• Work drive (since I mentioned it)—what do they view as the right amount of work? And, can they accomplish a lot in a short period of time?

There are no “magic” assessments for all positions and you want to create a selection process that meets the knowledge, skills, abilities, and personal characteristics of the specific job.  Remember that differences in candidates are your friend when making hiring decisions.  If someone shows signs of not having the level of drive you need for a position, they have just done you a huge favor.  You just want to be sure that you have a valid way of recognizing it.

Candidate candidness about how hard they are willing to work can be a hiring advantage for companies that use valid tools.

Work Has Always Changed

It’s the time of the year where futurists make predictions (we really need more follow-up on those) and big proclamations are upon us.  Among these I’ve been reading are, “Work has changed forever!” and “Is this the end of the 9-5 workday?”

The implications of the 9-5 workday are two-fold:

  • Once the US moved from a manufacturing economy to a service one in the late 20th century, buyers began to expect 24/7 service. Obviously, that’s not conducive to a single work schedule.  While this led to some outsourcing of many service positions (and the infrastructure that supports them), it led to many different work schedules onshore as well.
  • For non-service positions, this phenomenon is more closely linked to the autonomy provided during work from home. But, even this was taking place pre-pandemic via the gig economy.  Once office workers got a taste of the value of controlling their own work schedule they have decided that they don’t want to give that up and the continuing Great Resignation has given them the leverage to keep it.

So, the 9-5 workday has been eroding for many years.  I am not going to predict where it is going, but I think the trend is that we will continue to see fewer 9-5 jobs, even as some employers are insisting on more traditional schedules due to return to work edicts.

I don’t know if the pandemic and resulting economic implications changed work as much as it changed how a lot of people feel about work.  When your employer (or the government) decides that your job is “essential,” but you don’t feel that your compensation is reflective of your essential-ness, you are going to have a more transactional approach to that relationship.  This had led to unionization in sectors which had not had them before and increases in wages and working conditions in restaurants.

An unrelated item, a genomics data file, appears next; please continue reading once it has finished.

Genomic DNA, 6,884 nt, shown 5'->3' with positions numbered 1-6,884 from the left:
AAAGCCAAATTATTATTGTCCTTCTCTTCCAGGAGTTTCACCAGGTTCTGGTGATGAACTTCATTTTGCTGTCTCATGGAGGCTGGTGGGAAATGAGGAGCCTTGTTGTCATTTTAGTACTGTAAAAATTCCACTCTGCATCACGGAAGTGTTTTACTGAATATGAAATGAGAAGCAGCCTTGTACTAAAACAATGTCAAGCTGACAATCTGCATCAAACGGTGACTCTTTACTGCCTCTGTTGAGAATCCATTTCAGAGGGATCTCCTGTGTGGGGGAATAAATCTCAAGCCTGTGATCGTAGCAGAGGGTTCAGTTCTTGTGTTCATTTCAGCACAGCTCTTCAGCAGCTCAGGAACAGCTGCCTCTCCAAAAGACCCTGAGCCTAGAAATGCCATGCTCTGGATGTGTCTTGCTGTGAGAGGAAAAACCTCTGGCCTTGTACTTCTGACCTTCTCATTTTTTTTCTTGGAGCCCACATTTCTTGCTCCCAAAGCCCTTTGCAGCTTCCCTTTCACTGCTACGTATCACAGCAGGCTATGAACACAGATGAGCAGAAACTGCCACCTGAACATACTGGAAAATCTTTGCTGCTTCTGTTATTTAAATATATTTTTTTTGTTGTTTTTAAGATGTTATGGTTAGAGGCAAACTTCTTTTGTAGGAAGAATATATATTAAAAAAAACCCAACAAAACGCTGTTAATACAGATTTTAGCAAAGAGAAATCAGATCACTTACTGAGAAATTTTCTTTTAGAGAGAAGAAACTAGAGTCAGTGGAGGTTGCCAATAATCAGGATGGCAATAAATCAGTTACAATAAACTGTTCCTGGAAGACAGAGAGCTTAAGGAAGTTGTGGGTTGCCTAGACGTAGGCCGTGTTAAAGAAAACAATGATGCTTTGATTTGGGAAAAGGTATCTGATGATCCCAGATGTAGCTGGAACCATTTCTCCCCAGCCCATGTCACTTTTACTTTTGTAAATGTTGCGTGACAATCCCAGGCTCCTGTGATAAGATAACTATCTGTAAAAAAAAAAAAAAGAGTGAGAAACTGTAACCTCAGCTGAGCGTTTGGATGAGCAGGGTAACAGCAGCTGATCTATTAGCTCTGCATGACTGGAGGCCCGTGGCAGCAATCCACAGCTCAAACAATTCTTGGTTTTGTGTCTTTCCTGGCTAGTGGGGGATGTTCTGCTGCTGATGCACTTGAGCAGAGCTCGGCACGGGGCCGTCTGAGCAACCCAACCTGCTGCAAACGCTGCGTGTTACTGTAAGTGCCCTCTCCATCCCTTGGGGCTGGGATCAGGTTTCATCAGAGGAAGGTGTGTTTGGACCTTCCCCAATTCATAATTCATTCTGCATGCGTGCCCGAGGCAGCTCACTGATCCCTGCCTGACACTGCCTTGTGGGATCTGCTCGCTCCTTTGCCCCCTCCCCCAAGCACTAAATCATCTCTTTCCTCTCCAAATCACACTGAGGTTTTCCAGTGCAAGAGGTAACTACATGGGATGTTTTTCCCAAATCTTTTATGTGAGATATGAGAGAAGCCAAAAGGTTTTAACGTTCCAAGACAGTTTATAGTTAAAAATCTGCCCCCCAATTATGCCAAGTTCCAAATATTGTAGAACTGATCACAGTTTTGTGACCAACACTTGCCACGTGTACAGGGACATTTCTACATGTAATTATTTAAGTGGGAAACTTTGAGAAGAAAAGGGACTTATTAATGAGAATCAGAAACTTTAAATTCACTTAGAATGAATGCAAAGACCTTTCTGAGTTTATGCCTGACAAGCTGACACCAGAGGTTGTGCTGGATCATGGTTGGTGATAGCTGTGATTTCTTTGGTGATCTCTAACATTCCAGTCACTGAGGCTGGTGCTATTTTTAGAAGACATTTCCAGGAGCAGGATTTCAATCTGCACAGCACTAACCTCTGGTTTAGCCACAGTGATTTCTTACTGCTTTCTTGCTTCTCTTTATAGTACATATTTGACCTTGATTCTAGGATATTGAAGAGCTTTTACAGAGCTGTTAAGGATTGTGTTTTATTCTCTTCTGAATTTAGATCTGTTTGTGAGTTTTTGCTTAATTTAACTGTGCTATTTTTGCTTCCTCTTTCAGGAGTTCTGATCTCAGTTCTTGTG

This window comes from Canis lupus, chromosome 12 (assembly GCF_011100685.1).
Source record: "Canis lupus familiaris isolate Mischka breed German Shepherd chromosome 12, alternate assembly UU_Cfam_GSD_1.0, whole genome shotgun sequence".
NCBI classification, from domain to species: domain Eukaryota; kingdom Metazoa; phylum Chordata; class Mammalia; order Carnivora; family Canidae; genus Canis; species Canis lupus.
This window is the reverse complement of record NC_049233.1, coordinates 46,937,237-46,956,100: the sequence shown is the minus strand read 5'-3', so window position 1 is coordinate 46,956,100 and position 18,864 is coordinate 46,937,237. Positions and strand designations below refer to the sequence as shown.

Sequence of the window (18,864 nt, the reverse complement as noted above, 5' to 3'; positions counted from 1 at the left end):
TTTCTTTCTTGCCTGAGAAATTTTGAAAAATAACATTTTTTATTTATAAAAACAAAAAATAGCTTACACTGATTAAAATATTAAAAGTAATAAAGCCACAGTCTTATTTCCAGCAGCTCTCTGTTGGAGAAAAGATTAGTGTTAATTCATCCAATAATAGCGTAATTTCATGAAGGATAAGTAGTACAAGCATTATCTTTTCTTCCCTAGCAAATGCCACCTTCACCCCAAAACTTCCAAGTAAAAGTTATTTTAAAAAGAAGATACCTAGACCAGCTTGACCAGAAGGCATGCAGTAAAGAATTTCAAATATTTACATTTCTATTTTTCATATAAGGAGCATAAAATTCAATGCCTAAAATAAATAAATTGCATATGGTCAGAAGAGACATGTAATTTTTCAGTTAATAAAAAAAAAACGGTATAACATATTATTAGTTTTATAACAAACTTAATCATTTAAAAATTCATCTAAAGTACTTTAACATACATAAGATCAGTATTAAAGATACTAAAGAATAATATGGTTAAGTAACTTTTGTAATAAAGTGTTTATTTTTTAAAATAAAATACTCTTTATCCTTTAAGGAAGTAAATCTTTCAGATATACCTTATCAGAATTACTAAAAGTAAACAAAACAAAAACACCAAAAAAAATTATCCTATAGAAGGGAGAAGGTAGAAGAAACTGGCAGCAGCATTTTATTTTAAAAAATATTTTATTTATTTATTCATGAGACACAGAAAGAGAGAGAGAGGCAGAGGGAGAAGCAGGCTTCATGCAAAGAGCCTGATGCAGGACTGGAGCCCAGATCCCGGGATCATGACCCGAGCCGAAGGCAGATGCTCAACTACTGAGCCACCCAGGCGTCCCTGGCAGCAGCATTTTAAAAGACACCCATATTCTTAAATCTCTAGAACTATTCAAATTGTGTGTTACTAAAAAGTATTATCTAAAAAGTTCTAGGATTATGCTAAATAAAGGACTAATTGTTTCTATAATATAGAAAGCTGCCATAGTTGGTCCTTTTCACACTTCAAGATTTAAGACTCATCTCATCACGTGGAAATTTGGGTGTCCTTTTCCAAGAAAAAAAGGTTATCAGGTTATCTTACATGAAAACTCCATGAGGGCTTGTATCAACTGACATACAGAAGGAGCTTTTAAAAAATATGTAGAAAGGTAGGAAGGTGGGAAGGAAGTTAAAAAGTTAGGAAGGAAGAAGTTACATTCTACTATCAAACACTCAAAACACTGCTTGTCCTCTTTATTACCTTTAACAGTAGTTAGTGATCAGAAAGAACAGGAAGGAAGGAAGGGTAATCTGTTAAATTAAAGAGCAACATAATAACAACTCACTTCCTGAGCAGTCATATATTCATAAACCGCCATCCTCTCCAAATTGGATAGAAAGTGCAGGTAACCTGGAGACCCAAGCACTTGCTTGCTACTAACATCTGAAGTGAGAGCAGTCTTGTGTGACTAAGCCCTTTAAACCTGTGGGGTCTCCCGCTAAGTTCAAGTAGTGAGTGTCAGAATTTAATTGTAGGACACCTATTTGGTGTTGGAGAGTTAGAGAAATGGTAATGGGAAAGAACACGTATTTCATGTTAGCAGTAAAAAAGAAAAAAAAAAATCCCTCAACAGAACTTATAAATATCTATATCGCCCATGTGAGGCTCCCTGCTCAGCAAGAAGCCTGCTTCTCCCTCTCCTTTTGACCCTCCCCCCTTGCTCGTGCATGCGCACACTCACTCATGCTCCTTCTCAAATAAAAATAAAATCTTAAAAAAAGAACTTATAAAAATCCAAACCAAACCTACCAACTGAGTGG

For office workers (and management), the pandemic revealed some other new truths:

  • You don’t have to go to an office everyday to be productive.
  • Things that were thought to be a part of work that were not great (e.g., commuting, inflexible schedules) are bugs, not features.

The current low unemployment rates will continue to provide people the opportunity to flex their autonomy regarding how they want to work so that they feel better about it.  The current levels of this won’t last forever, but I think it is realistic to think that the rates of job switching will stay high relative to future unemployment rates in the near term.  People now understand that they do not have to put up with what they feel are not great working conditions.  This additional turnover could provide people with more options, even when unemployment rates creep up.

Change is every present.  It’s hard to predict, but easier to understand and adjust for if we seek to understand the causes.  The bigger mistake is assuming (hoping?) that things will go back to the way there were.  That just is not realistic after such an impactful event as the pandemic.  Regarding employment trends, we are much better off looking ahead, even if that doesn’t include making predictions from a crystal ball.